Additionally, a pair of cradles is mounted on the bracket, against which a gas-cylinder can rest while the bottom of the gas cylinder is resting on the foot plate attached to the frame.

A belt or chain-type arrangement is provided on the bracket which enables the user to tightly secure the cylinder against the cradles when it is desired to move the bracket along the frame so as to elevate the cylinder.

Securely mounted to the foot plate at the bottom of the frame is one end of an elevator, such as a screw and worm gear arrangement, which has another portion thereof connected to the bracket, and which, when operated causes the bracket to move along the frame.

In one version of the preferred embodiment, the screw arrangement may be powered by a manually-operated crank, and in another version the screw arrangement may be powered by an electric motor, which is connected to a battery carried on a suitable arrangement between the wheels of the dolly.

With the above and other objects in view, further information and a better understanding of the present invention may be achieved by referring to the following detailed description:


For the purpose of illustrating the invention, there is shown in the accompanying drawings a form thereof which is at present preferred, although it is to be understood that the various instrumentalities of which the invention consists can be variously arranged and organized, and that the invention is not limited to the precise arrangement and organizations of the instrumentalities as herein shown and described.

In the drawings, wherein like reference characters indicate like parts:

FIG. 1 is a perspective view of the hand truck of the present invention viewed from the left-wheel side, with a manually-operated screw arrangement.

FIG. 2 is a perspective view similar to that of FIG. 1 illustrating how the screw arrangement can be operated by a small electric motor, powered by a battery carried between the wheels of the dolly.

FIG. 3 is a perspective view, viewed generally at 180 degrees from the views of FIGS. 1 and 2, and showing particularly the foot plate, the cradles, and the cylinder-tightening belt or chain arrangement.

FIG. 4 is a side view of the hand trucks of FIGS. 1 and 3 showing how an oxygen cylinder is mounted on the foot plate and secured by the belt or chain arrangement.

FIG. 5 is a view similar to FIG. 1 and 4 showing how the cylinder is elevated above the foot plate when the manually-operated hand crank actuates the elevator arrangement.

FIG. 6 is a front elevational view of the hand truck shown in the previous figures.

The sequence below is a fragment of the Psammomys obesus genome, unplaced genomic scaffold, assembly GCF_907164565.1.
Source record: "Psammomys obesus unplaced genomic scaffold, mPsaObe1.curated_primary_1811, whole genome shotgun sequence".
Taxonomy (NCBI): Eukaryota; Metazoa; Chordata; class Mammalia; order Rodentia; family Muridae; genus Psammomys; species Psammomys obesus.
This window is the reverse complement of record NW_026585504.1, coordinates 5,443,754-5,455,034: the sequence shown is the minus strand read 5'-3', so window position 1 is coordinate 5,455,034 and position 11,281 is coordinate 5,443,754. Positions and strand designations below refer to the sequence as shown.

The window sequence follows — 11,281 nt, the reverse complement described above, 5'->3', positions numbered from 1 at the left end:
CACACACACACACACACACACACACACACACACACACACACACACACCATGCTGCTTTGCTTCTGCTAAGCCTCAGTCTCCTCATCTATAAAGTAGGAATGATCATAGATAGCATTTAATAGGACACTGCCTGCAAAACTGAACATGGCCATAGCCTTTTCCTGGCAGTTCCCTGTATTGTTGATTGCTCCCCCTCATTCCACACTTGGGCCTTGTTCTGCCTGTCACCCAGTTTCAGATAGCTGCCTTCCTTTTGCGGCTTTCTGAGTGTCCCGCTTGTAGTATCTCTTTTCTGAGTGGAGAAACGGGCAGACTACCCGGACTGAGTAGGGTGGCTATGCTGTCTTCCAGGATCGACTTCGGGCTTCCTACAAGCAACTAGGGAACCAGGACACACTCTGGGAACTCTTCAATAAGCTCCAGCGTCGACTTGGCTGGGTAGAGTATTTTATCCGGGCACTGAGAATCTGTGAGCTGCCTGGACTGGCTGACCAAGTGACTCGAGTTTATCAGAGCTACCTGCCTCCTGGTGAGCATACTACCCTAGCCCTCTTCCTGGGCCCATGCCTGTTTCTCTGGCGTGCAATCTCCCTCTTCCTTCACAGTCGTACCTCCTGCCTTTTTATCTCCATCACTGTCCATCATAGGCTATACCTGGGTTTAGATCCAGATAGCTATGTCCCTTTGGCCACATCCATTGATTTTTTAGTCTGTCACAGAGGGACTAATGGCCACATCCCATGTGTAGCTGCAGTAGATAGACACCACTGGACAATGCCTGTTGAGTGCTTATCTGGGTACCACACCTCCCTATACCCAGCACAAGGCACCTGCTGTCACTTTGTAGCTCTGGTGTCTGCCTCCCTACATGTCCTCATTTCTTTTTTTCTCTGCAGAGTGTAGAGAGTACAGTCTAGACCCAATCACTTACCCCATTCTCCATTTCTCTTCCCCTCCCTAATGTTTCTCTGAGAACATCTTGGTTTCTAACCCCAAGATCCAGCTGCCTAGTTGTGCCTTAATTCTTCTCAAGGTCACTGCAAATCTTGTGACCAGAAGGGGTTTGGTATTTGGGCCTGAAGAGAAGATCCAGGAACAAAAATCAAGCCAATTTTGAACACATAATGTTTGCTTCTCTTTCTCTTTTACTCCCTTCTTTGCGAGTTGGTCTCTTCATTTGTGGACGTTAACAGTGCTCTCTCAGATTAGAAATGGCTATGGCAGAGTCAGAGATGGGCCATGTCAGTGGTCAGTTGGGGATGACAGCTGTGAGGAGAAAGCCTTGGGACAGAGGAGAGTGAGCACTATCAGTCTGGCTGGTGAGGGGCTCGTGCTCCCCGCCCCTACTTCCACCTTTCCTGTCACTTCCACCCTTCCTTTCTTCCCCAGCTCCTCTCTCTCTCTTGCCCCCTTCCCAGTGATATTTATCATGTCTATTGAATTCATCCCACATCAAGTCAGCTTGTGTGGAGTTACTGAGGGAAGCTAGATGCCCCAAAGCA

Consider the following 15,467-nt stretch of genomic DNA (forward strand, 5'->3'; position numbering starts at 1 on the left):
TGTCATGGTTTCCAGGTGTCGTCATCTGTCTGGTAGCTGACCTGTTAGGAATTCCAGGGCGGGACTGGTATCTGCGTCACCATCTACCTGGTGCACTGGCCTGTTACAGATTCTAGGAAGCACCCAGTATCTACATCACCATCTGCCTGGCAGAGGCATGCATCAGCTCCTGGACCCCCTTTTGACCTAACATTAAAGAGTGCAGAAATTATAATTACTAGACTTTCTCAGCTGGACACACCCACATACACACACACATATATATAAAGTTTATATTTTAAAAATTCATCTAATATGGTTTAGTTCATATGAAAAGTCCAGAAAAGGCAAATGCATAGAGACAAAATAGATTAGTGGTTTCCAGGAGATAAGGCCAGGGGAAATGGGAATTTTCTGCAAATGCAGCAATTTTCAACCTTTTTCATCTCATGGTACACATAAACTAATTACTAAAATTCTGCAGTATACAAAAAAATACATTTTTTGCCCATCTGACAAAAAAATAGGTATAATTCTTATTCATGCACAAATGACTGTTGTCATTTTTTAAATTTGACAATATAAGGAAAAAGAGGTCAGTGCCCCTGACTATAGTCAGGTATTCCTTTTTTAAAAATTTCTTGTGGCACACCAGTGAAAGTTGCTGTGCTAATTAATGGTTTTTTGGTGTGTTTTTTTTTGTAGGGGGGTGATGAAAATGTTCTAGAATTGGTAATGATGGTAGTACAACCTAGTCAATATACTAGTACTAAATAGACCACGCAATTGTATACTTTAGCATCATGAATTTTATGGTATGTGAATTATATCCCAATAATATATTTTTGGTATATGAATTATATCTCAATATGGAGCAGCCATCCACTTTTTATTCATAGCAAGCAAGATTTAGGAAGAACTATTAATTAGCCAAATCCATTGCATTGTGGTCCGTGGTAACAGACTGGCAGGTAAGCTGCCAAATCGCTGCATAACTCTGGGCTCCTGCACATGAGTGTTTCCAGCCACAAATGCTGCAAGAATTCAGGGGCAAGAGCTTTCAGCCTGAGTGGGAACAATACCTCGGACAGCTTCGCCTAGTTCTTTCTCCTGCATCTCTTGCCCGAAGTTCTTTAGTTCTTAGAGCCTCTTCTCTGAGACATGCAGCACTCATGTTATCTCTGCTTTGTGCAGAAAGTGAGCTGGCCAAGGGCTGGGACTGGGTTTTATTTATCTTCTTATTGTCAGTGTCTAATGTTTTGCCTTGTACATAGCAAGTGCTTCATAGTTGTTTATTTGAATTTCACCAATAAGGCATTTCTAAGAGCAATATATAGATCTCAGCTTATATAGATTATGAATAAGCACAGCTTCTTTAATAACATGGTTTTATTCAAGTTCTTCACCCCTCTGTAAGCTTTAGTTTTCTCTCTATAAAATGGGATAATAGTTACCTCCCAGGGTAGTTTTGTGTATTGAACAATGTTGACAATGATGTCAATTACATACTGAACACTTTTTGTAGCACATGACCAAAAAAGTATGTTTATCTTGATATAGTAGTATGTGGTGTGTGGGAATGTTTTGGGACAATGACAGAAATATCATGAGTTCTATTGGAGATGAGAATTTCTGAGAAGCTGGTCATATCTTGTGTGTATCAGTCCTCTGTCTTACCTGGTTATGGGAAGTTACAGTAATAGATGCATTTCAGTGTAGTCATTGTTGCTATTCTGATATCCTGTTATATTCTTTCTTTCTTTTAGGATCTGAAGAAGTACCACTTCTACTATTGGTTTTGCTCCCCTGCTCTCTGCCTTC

FIG. 7 is a side elevational view of the hand truck of FIG. 6.

FIG. 8 is a fragmentary perspective view showing the belt or chain tightening arrangement using a key hole slot and a screw-tightening device.

FIG. 9 is a side elevational view of a hand truck with an hydraulic piston arrangement.


The hand truck 10 of the present invention includes a frame having a pair of parallel pipe-like members 11 and 12, which have handles 13 and 14 at the upper end, and which, at their lower ends 15 and 16, are secured to a foot plate 17 which extends generally at a right angle to the bottom of the pipes 11 and 12.

A pair of plates 18 and 19 are welded to the pipes 11 and 12 and extend away from the pipes in a direction opposite to that of the foot plate 17. These plates 18 and 19 support an axle 20 and a pair of wheels 21 and 22. This arrangement forms the frame of the hand truck.

Slidably mounted on the pipes 11 and 12 is a bracket 23 which is formed of a pair of tubular members 24 and 25 connected by cross members 26 and 27, thus forming a generally rectangular bracket which can move longitudinally along the pipes 11 and 12, upwardly away from and downwardly toward the foot plate 17, as indicated in the arrow 28 in FIG. 7.

A portion 29 of the foot plate 17 extends away from the bottoms 15 and 16 of the pipes 11 and 12 to form a base on which a elevator 30 can rest. The elevator 30 extends upwardly away from the base 29 parallel to and generally between the pipes 11 and 12, as is shown particularly in FIG. 6.

The elevator 30 includes a tube 31 which is securely welded at 32 to the member 27 of the bracket 23.

At the top 33 of the elevator 30 a screw (not shown) is placed within the tube 31 to engage a mating member on the crank 34 so that by turning the crank 34 the screw causes the tube 31, and thus the bracket 23, to move upwardly on the member 30.

The pitch of the screw arrangement is such that a very strong mechanical advantage is achieved, and a relatively small amount of energy is required to turn the crank 34 in order to lift the tube 31 and the bracket 23 away from the foot plate 17. Thus a heavy object placed on the foot plate 17 is easily elevated from it.

A pair of cradles 35 and 36 are mounted on the face of the bracket 23 against which the surface of a cylinder (such as an oxygen cylinder) 37 may rest when the base of the cylinder is on the foot plate 17.